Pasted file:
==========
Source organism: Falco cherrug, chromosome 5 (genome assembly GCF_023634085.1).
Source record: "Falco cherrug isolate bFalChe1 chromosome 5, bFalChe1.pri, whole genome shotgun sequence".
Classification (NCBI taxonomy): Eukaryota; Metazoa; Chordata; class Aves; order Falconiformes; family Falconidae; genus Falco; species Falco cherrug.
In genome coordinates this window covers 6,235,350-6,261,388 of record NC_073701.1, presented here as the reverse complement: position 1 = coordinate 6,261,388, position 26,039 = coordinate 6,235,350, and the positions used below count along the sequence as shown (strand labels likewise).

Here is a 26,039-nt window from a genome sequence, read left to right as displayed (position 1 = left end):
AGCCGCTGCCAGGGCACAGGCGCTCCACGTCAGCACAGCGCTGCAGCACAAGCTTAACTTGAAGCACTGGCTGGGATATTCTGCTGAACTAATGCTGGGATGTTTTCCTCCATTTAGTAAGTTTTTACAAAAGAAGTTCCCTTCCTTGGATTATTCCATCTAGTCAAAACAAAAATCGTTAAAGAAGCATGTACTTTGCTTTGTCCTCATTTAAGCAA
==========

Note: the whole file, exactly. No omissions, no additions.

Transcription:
Source organism: Falco cherrug, chromosome 5 (genome assembly GCF_023634085.1).
Source record: "Falco cherrug isolate bFalChe1 chromosome 5, bFalChe1.pri, whole genome shotgun sequence".
Classification (NCBI taxonomy): Eukaryota; Metazoa; Chordata; class Aves; order Falconiformes; family Falconidae; genus Falco; species Falco cherrug.
In genome coordinates this window covers 6,235,350-6,261,388 of record NC_073701.1, presented here as the reverse complement: position 1 = coordinate 6,261,388, position 26,039 = coordinate 6,235,350, and the positions used below count along the sequence as shown (strand labels likewise).

Here is a 26,039-nt window from a genome sequence, read left to right as displayed (position 1 = left end):
AGCCGCTGCCAGGGCACAGGCGCTCCACGTCAGCACAGCGCTGCAGCACAAGCTTAACTTGAAGCACTGGCTGGGATATTCTGCTGAACTAATGCTGGGATGTTTTCCTCCATTTAGTAAGTTTTTACAAAAGAAGTTCCCTTCCTTGGATTATTCCATCTAGTCAAAACAAAAATCGTTAAAGAAGCATGTACTTTGCTTTGTCCTCATTTAAGCAA